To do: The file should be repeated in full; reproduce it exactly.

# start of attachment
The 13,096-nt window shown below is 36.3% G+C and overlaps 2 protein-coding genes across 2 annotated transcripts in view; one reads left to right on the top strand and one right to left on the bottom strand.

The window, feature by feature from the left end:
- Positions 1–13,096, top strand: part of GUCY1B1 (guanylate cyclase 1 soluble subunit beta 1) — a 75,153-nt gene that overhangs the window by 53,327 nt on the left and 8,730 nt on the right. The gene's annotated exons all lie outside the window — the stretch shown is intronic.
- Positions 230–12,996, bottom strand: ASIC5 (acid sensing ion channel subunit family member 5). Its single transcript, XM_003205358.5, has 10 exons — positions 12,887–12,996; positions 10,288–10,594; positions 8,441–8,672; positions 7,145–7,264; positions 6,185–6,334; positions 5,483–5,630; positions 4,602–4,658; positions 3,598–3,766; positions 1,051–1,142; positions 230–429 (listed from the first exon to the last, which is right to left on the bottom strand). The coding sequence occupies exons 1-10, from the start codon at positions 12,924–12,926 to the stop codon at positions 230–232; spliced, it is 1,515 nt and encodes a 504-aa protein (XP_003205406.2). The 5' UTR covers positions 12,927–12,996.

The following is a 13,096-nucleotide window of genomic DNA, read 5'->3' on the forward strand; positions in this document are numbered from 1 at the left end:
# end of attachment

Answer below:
The 13,096-nt window shown below is 36.3% G+C and overlaps 2 protein-coding genes across 2 annotated transcripts in view; one reads left to right on the top strand and one right to left on the bottom strand.

The window, feature by feature from the left end:
- Positions 1–13,096, top strand: part of GUCY1B1 (guanylate cyclase 1 soluble subunit beta 1) — a 75,153-nt gene that overhangs the window by 53,327 nt on the left and 8,730 nt on the right. The gene's annotated exons all lie outside the window — the stretch shown is intronic.
- Positions 230–12,996, bottom strand: ASIC5 (acid sensing ion channel subunit family member 5). Its single transcript, XM_003205358.5, has 10 exons — positions 12,887–12,996; positions 10,288–10,594; positions 8,441–8,672; positions 7,145–7,264; positions 6,185–6,334; positions 5,483–5,630; positions 4,602–4,658; positions 3,598–3,766; positions 1,051–1,142; positions 230–429 (listed from the first exon to the last, which is right to left on the bottom strand). The coding sequence occupies exons 1-10, from the start codon at positions 12,924–12,926 to the stop codon at positions 230–232; spliced, it is 1,515 nt and encodes a 504-aa protein (XP_003205406.2). The 5' UTR covers positions 12,927–12,996.

The following is a 13,096-nucleotide window of genomic DNA, read 5'->3' on the forward strand; positions in this document are numbered from 1 at the left end: